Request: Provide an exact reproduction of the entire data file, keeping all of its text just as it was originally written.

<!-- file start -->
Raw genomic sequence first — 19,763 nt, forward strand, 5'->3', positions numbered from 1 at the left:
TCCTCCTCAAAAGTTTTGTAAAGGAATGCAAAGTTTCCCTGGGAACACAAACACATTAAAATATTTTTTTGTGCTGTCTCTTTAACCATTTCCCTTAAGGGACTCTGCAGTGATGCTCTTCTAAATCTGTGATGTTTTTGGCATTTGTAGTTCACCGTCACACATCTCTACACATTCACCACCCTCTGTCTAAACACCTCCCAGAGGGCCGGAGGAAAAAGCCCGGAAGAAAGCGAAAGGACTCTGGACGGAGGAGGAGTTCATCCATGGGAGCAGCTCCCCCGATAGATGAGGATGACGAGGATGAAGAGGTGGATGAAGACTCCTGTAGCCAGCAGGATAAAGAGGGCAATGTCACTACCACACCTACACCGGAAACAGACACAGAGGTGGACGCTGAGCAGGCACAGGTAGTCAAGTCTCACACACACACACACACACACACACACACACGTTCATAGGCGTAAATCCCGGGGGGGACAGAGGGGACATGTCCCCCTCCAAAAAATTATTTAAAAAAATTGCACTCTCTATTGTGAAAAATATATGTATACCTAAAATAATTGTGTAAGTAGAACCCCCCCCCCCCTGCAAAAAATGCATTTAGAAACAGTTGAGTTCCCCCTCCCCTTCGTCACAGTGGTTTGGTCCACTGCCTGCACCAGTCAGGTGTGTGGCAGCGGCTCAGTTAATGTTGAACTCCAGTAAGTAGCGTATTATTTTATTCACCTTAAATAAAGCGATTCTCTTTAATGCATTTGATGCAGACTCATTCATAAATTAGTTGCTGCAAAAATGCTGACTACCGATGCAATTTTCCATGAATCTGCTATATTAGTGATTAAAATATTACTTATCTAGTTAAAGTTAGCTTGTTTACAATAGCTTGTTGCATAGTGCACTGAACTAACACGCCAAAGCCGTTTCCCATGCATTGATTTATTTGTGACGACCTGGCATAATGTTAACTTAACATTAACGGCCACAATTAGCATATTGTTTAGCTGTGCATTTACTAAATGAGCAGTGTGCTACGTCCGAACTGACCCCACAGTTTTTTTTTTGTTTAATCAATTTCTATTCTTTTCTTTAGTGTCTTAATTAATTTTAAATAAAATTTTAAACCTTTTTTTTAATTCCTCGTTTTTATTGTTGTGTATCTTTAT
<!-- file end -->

Raw genomic sequence first — 19,763 nt, forward strand, 5'->3', positions numbered from 1 at the left:
TCCTCCTCAAAAGTTTTGTAAAGGAATGCAAAGTTTCCCTGGGAACACAAACACATTAAAATATTTTTTTGTGCTGTCTCTTTAACCATTTCCCTTAAGGGACTCTGCAGTGATGCTCTTCTAAATCTGTGATGTTTTTGGCATTTGTAGTTCACCGTCACACATCTCTACACATTCACCACCCTCTGTCTAAACACCTCCCAGAGGGCCGGAGGAAAAAGCCCGGAAGAAAGCGAAAGGACTCTGGACGGAGGAGGAGTTCATCCATGGGAGCAGCTCCCCCGATAGATGAGGATGACGAGGATGAAGAGGTGGATGAAGACTCCTGTAGCCAGCAGGATAAAGAGGGCAATGTCACTACCACACCTACACCGGAAACAGACACAGAGGTGGACGCTGAGCAGGCACAGGTAGTCAAGTCTCACACACACACACACACACACACACACACACGTTCATAGGCGTAAATCCCGGGGGGGACAGAGGGGACATGTCCCCCTCCAAAAAATTATTTAAAAAAATTGCACTCTCTATTGTGAAAAATATATGTATACCTAAAATAATTGTGTAAGTAGAACCCCCCCCCCCCTGCAAAAAATGCATTTAGAAACAGTTGAGTTCCCCCTCCCCTTCGTCACAGTGGTTTGGTCCACTGCCTGCACCAGTCAGGTGTGTGGCAGCGGCTCAGTTAATGTTGAACTCCAGTAAGTAGCGTATTATTTTATTCACCTTAAATAAAGCGATTCTCTTTAATGCATTTGATGCAGACTCATTCATAAATTAGTTGCTGCAAAAATGCTGACTACCGATGCAATTTTCCATGAATCTGCTATATTAGTGATTAAAATATTACTTATCTAGTTAAAGTTAGCTTGTTTACAATAGCTTGTTGCATAGTGCACTGAACTAACACGCCAAAGCCGTTTCCCATGCATTGATTTATTTGTGACGACCTGGCATAATGTTAACTTAACATTAACGGCCACAATTAGCATATTGTTTAGCTGTGCATTTACTAAATGAGCAGTGTGCTACGTCCGAACTGACCCCACAGTTTTTTTTTTGTTTAATCAATTTCTATTCTTTTCTTTAGTGTCTTAATTAATTTTAAATAAAATTTTAAACCTTTTTTTTAATTCCTCGTTTTTATTGTTGTGTATCTTTAT